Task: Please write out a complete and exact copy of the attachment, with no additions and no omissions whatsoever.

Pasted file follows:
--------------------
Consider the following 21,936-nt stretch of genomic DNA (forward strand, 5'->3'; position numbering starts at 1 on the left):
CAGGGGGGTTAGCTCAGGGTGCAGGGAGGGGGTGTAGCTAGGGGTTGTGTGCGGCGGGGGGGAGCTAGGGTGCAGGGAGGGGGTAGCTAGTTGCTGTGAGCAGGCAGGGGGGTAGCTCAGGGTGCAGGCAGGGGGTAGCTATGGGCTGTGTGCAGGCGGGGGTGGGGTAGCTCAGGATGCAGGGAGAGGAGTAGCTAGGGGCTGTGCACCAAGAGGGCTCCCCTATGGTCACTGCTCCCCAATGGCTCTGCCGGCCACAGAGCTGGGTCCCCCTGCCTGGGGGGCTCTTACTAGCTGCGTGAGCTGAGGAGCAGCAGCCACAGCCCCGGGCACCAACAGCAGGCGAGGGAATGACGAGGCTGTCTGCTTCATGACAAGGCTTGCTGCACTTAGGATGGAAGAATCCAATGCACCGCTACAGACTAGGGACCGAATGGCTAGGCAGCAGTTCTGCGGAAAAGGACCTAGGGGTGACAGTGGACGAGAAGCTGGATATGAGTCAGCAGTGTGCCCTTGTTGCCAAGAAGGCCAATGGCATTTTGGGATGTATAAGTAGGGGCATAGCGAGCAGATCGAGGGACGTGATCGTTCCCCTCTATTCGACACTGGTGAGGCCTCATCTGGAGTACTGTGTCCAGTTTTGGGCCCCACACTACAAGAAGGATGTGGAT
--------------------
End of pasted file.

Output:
Consider the following 21,936-nt stretch of genomic DNA (forward strand, 5'->3'; position numbering starts at 1 on the left):
CAGGGGGGTTAGCTCAGGGTGCAGGGAGGGGGTGTAGCTAGGGGTTGTGTGCGGCGGGGGGGAGCTAGGGTGCAGGGAGGGGGTAGCTAGTTGCTGTGAGCAGGCAGGGGGGTAGCTCAGGGTGCAGGCAGGGGGTAGCTATGGGCTGTGTGCAGGCGGGGGTGGGGTAGCTCAGGATGCAGGGAGAGGAGTAGCTAGGGGCTGTGCACCAAGAGGGCTCCCCTATGGTCACTGCTCCCCAATGGCTCTGCCGGCCACAGAGCTGGGTCCCCCTGCCTGGGGGGCTCTTACTAGCTGCGTGAGCTGAGGAGCAGCAGCCACAGCCCCGGGCACCAACAGCAGGCGAGGGAATGACGAGGCTGTCTGCTTCATGACAAGGCTTGCTGCACTTAGGATGGAAGAATCCAATGCACCGCTACAGACTAGGGACCGAATGGCTAGGCAGCAGTTCTGCGGAAAAGGACCTAGGGGTGACAGTGGACGAGAAGCTGGATATGAGTCAGCAGTGTGCCCTTGTTGCCAAGAAGGCCAATGGCATTTTGGGATGTATAAGTAGGGGCATAGCGAGCAGATCGAGGGACGTGATCGTTCCCCTCTATTCGACACTGGTGAGGCCTCATCTGGAGTACTGTGTCCAGTTTTGGGCCCCACACTACAAGAAGGATGTGGAT